Today we did an easy project that depicts life cycle of the butterfly. Here’s what you need: Paper, glue, white rice, macaroni pasta, shell pasta (medium size), and bow tie pasta. What I did was cut the paper (I used green) into a large circle and divided the circle into quarters with a back permanent marker. I had a simple illustration showing how the butterfly starts as an egg, becomes a caterpillar, goes into a cocoon, and then comes out a butterfly (something we’ve already gone over and read many times).
From this the children glued one piece of white rice into the upper left quadrant, one macaroni pasta into the upper right quadrant, a shell pasta into the lower right quadrant, and lastly a bow tie pasta in the lower left quadrant. In each space the children also labeled the items with the words: egg, caterpillar, cocoon, and butterfly. I had the words written out and they just copied them. I know I could have used the word “pupa” instead of “caterpillar” and “chrysalis” instead of “cocoon” but I choose not to as the majority of the books we’ve read don’t use those words and I didn’t want to confuse the children!
They really enjoyed this project and many got a kick out of “reading” the words to me as they went over the process! After we were done I realized that perhaps the children could have colored a scene around each item to put them in a more natural setting. Or we could have glued the “egg” onto a leaf, the “caterpillar” on a small stick or leaf, the “cocoon” on a small twig, and the “butterfly” onto a fake flower. Oh well, the children enjoyed it anyway! They couldn’t wait to take them home so they could “read” them to their parents!
I rarely watch videos in my classroom. I figure parents don’t pay over $100 a week for me to sit their child in-front of the TV (some teachers I work with would disagree). Another reason I don’t watch many videos is because I don’t actually have easy access to a television. There are only two for our entire school, and we have to wheel them to our classes when we want to watch something and put it back afterward. A lot of hassle if you ask me. But on Friday, we did watch a video together. We watched Leap Frog Letter Factory – a video I really love – and so do the children! Not only are children introduced to their letters – but the letter sounds as well!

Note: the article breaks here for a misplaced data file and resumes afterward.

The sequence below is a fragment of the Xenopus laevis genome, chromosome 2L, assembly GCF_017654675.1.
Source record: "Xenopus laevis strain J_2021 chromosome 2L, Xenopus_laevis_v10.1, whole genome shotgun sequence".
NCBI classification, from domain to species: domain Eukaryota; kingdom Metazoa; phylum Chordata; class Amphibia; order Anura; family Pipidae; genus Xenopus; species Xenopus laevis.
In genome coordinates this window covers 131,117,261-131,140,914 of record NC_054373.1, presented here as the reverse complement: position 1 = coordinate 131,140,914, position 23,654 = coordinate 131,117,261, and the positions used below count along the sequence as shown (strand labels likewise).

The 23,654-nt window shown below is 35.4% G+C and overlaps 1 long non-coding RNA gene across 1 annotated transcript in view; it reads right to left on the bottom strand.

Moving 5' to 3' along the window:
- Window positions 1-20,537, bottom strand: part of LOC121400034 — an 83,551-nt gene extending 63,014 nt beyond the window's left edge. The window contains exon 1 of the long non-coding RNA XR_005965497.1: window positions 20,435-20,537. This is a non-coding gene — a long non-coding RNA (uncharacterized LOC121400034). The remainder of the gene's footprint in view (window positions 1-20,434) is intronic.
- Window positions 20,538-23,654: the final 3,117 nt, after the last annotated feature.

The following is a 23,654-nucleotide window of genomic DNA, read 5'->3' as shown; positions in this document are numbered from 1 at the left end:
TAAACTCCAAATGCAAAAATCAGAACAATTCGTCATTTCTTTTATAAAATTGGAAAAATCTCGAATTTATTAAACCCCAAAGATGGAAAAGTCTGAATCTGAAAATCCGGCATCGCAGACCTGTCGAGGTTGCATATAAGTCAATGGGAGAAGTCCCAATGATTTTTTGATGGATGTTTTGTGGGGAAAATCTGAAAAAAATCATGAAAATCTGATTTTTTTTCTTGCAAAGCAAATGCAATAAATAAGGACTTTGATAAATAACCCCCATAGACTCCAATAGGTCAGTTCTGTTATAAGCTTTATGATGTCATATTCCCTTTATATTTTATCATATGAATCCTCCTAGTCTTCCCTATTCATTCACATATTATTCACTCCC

I usually watch this video about 4 times throughout the school year and I’ve found that it really does help the children learn their letters and letter sounds! The only reason I even have this video is because a parent donated it to my class – but I’m glad they did! After watching the movie my kids were singing their letters sounds the rest of the morning! It was so great to see – and to know that what we had watched had gotten through! Now when we sing the alphabet song, we will sing the letter sounds as well.
Now I’m sitting here wondering if any of you out there use TV in your classroom and how? Do you have a favorite video you watch that helps teach your children a concept? I’d be interested to know how others handle television in the classroom…
I recently received the following question from a reader and since I didn’t have an immediate answer (or the time to go looking) I decided to post it to everyone. I figured that some of you out there might have the answer and at the same time others might be helped out by what everyone has to say on the subject. Here is the question:
“I am looking for little rhymes or sayings to help children to print the letters of the alphabet. I can’t remember any, but have seen them on sites. Do you know what i am talking about and do you know where i can find them?”
I personally don’t use rhymes or sayings to help my children write their letters. I simply walk them through the steps. For example if I were to walk a child through writing an uppercase F, I might say: “Make a straight line down, then go to the top and make a straight line across so that it makes a corner, and then go to the middle and make another straight line across.” While explaining I model what to do so the child has a visual to follow. This has always worked very well for me. I try to break each letter down and walk the children through the process to make it as simple as possible.
I would like to hear how some of you show your children how to write their letters! Also, if any of you could help my reader that would be great! I love hearing all your ideas! 🙂